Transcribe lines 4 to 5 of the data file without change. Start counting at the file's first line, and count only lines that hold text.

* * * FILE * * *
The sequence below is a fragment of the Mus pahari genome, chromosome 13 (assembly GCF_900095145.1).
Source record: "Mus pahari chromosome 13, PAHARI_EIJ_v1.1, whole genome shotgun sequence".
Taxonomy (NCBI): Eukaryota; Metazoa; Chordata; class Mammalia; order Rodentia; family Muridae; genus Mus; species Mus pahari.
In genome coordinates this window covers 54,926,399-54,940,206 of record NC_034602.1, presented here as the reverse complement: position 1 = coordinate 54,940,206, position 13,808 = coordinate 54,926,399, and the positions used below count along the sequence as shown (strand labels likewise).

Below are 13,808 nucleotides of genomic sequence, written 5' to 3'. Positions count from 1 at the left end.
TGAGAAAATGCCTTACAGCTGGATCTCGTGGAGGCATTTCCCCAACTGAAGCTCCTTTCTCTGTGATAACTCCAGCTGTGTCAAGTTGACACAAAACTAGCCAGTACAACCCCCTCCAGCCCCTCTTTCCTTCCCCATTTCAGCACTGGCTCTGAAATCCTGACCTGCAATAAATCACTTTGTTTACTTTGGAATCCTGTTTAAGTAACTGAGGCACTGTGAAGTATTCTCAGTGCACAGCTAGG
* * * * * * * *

In genome coordinates this window covers 54,926,399-54,940,206 of record NC_034602.1, presented here as the reverse complement: position 1 = coordinate 54,940,206, position 13,808 = coordinate 54,926,399, and the positions used below count along the sequence as shown (strand labels likewise).

Below are 13,808 nucleotides of genomic sequence, written 5' to 3'. Positions count from 1 at the left end.